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Heart disease seems to be full of stealth. Like a predator approaching its prey, cardiovascular diseases can creep unnoticed and silent until they spring into a brutal attack. Similar to other predators, these diseases can be misunderstood. Therefore, the Los Alamos Heart Council is providing some education and insight to these quiet killers.
The council is hosting its annual community seminar at 5:30 p.m. Tuesday at the First Baptist Church, located at 2200 Diamond Drive.
In addition to supper and free blood pressure checks, the seminar will feature a presentation by Dr. Kathleen Blake, a board certified cardiologist at the New Mexico Heart Institute.
Blake is focusing her talk on women and how they are affected by heart diseases. Some women believe cardiovascular diseases mainly affect men, but the truth reveals a different picture.
According to the American Heart Association, “Heart attack, stroke and other cardiovascular diseases are devastating to women, too. In fact, coronary heart disease, which causes heart attack, is the single leading cause of death for American women. Many women believe that cancer is more of a threat, but they’re wrong. Nearly twice as many women in the United States die from heart disease, stroke and other cardiovascular diseases than from all forms of cancer, including breast cancer.”
Locally, many women seem to be paying attention to this fact, said Ann ReVelle, past president of the Heart Council. She explained last year the council hosted a talk at the Betty Ehart Senior Center about heart disease and the women in the audience had a strong response to the presentation.
“Based on the fact that we had quite a response from the senior center and based on the fact that people are going undiagnosed; they are unaware of the prevalence of heart disease in women,” she said, “Dr. (Carolyn) Linnebur, who serves on the Heart Council, knows the doctor who is going to be speaking and invited her personally (to speak at the seminar) because she’s an expert in this field.”
Blake will discuss the challenges of diagnosing and treating women with heart disease. Additionally, she will cover the risk factor analysis and use of newer tests to identify heart disease early.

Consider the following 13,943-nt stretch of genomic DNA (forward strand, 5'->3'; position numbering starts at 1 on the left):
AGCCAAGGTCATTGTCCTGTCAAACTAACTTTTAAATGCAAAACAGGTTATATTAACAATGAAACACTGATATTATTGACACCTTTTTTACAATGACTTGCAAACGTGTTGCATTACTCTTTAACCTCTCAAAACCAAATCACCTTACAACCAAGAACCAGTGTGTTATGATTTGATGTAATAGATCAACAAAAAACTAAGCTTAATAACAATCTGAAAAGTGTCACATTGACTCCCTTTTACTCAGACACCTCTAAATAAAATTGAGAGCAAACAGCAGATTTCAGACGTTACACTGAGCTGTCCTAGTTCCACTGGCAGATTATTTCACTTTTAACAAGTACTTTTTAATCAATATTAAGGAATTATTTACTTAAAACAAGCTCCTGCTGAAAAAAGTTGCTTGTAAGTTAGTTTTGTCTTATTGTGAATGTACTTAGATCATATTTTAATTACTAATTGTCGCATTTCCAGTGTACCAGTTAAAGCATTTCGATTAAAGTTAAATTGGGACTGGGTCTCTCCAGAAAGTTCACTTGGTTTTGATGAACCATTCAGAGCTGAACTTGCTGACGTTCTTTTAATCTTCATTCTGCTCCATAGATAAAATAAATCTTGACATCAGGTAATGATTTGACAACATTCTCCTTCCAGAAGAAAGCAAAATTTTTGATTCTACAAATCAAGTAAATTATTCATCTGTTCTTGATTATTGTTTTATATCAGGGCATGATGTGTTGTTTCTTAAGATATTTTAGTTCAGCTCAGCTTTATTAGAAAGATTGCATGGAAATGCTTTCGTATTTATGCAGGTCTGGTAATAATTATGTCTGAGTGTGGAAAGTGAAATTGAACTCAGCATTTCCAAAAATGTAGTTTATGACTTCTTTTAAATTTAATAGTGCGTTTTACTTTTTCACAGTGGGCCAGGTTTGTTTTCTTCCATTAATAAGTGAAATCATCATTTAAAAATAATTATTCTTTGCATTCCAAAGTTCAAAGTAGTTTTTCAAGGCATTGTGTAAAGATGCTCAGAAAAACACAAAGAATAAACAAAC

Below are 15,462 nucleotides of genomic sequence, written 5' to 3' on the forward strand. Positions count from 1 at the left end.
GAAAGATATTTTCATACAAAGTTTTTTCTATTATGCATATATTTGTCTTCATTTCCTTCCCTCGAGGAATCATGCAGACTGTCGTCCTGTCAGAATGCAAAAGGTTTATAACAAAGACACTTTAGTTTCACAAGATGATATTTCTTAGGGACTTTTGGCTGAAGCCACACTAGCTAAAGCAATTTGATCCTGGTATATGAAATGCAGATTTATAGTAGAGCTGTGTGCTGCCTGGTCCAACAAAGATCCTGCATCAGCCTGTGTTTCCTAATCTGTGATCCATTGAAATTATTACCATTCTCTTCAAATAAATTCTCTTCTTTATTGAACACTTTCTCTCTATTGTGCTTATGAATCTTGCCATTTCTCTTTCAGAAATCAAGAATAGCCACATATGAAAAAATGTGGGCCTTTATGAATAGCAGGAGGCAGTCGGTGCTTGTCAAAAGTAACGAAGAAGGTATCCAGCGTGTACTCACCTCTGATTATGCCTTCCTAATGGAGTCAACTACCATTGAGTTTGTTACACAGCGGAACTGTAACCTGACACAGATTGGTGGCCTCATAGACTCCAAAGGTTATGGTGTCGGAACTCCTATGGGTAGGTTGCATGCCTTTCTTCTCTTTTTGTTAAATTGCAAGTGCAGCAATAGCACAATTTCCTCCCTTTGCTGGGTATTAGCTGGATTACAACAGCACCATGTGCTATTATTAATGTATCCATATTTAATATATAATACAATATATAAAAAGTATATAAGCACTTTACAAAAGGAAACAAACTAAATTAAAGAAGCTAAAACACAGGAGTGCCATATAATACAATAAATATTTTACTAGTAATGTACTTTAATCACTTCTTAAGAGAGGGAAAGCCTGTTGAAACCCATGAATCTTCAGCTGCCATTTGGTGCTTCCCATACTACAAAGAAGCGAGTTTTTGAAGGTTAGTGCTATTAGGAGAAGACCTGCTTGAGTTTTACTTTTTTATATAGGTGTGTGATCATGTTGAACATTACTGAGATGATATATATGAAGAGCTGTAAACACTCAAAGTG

ReVelle said, “Since heart disease is the number one killer of women and men, it’s important for people to know the risk factors and know what they can do to prevent heart disease and learn the newest in diagnosis and treatment from an expert.”
Blake, Linnebur explained, “has been in the Albuquerque area since 1988 and she has had a particular interest in women’s heart disease … she’s been extremely active in teaching this area and intervention.”
Linnebur added that Blake has been involved in numerous coalitions and committees such as the Women’s Heart Disease Coalition in 1990 and 1991. She has also been on the governor’s task force for health care reform since 2003 and Blake’s work has awarded her the New Mexico Women Sustaining the American Spirit Award by Rep. Heather Wilson.
“She’s had a lot of experience in this area and she is very interested in this area,” Linnebur said.
So what are the best defenses against predators of the heart? Blake will discuss heart healthy diets and regular check ups for cholesterol levels, Linnebur said. She added Blake will discuss the rule of hypertension and the rule of salt in women’s hypertension as well as exercise.
Linnebur said women should listen to Blake’s talk because oftentimes they assume the role of the caregiver. She explained some women become so immersed in taking care of others that they forget to take care of themselves.
“We would like to make women aware of things they can do to make themselves healthier,” she said.
The seminar is free but registration is requested. To register, go to www.losalamosheartcouncil.org or call the Los Alamos Cooperative Extension Service at 662-2656.
Linnebur said the Heart Council has hosted the seminar for more than 10 years. It helps the council fulfill its desire to educate people about having a healthy heart.
She encourages everyone to attend the seminar. Everyone, Linnebur said, can benefit from what Blake has to say.